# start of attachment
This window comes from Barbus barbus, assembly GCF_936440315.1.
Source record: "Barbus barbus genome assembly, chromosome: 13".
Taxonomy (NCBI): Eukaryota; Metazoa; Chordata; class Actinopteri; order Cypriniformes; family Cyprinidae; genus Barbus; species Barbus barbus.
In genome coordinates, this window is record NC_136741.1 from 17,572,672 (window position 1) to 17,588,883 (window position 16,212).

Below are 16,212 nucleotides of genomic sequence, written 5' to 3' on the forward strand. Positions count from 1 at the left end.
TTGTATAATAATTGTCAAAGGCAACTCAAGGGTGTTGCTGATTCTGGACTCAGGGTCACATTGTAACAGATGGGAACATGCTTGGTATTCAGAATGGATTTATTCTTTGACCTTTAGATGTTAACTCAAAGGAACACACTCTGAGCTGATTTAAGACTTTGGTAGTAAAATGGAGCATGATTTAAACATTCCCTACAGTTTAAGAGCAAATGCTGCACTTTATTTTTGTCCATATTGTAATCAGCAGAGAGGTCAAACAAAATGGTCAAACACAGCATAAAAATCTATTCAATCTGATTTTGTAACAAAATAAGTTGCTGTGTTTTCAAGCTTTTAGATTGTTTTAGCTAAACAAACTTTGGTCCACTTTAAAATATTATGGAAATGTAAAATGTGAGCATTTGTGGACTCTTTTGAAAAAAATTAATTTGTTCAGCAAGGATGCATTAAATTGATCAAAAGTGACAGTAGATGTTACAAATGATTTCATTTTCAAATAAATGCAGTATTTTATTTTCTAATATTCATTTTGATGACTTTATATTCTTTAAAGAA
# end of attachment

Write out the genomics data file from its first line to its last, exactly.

This window comes from Barbus barbus, assembly GCF_936440315.1.
Source record: "Barbus barbus genome assembly, chromosome: 13".
Taxonomy (NCBI): Eukaryota; Metazoa; Chordata; class Actinopteri; order Cypriniformes; family Cyprinidae; genus Barbus; species Barbus barbus.
In genome coordinates, this window is record NC_136741.1 from 17,572,672 (window position 1) to 17,588,883 (window position 16,212).

Below are 16,212 nucleotides of genomic sequence, written 5' to 3' on the forward strand. Positions count from 1 at the left end.
TTGTATAATAATTGTCAAAGGCAACTCAAGGGTGTTGCTGATTCTGGACTCAGGGTCACATTGTAACAGATGGGAACATGCTTGGTATTCAGAATGGATTTATTCTTTGACCTTTAGATGTTAACTCAAAGGAACACACTCTGAGCTGATTTAAGACTTTGGTAGTAAAATGGAGCATGATTTAAACATTCCCTACAGTTTAAGAGCAAATGCTGCACTTTATTTTTGTCCATATTGTAATCAGCAGAGAGGTCAAACAAAATGGTCAAACACAGCATAAAAATCTATTCAATCTGATTTTGTAACAAAATAAGTTGCTGTGTTTTCAAGCTTTTAGATTGTTTTAGCTAAACAAACTTTGGTCCACTTTAAAATATTATGGAAATGTAAAATGTGAGCATTTGTGGACTCTTTTGAAAAAAATTAATTTGTTCAGCAAGGATGCATTAAATTGATCAAAAGTGACAGTAGATGTTACAAATGATTTCATTTTCAAATAAATGCAGTATTTTATTTTCTAATATTCATTTTGATGACTTTATATTCTTTAAAGAA